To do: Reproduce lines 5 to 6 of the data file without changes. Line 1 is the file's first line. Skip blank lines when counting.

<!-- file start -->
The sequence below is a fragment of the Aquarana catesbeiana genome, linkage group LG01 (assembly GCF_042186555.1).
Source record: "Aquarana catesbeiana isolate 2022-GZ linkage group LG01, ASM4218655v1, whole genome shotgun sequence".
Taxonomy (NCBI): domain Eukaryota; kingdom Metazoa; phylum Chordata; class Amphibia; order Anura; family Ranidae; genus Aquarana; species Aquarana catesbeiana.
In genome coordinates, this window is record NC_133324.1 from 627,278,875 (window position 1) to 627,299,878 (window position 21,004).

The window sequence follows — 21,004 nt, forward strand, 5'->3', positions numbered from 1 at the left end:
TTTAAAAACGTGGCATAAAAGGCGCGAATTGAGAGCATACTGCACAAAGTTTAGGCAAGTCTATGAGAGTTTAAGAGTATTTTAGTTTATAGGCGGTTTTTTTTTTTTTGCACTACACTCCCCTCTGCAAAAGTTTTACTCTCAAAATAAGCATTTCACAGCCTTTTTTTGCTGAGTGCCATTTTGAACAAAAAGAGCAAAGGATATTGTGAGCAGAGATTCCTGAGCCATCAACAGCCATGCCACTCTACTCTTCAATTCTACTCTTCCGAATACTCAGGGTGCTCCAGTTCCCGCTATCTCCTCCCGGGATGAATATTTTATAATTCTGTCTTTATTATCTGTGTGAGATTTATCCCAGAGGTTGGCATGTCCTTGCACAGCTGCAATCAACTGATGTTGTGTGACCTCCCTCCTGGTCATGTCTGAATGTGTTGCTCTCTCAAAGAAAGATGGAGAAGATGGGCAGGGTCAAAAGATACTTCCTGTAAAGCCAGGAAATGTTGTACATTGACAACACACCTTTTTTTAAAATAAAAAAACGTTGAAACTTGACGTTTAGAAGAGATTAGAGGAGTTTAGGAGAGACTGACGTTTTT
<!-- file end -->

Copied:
The window sequence follows — 21,004 nt, forward strand, 5'->3', positions numbered from 1 at the left end:
TTTAAAAACGTGGCATAAAAGGCGCGAATTGAGAGCATACTGCACAAAGTTTAGGCAAGTCTATGAGAGTTTAAGAGTATTTTAGTTTATAGGCGGTTTTTTTTTTTTTGCACTACACTCCCCTCTGCAAAAGTTTTACTCTCAAAATAAGCATTTCACAGCCTTTTTTTGCTGAGTGCCATTTTGAACAAAAAGAGCAAAGGATATTGTGAGCAGAGATTCCTGAGCCATCAACAGCCATGCCACTCTACTCTTCAATTCTACTCTTCCGAATACTCAGGGTGCTCCAGTTCCCGCTATCTCCTCCCGGGATGAATATTTTATAATTCTGTCTTTATTATCTGTGTGAGATTTATCCCAGAGGTTGGCATGTCCTTGCACAGCTGCAATCAACTGATGTTGTGTGACCTCCCTCCTGGTCATGTCTGAATGTGTTGCTCTCTCAAAGAAAGATGGAGAAGATGGGCAGGGTCAAAAGATACTTCCTGTAAAGCCAGGAAATGTTGTACATTGACAACACACCTTTTTTTAAAATAAAAAAACGTTGAAACTTGACGTTTAGAAGAGATTAGAGGAGTTTAGGAGAGACTGACGTTTTT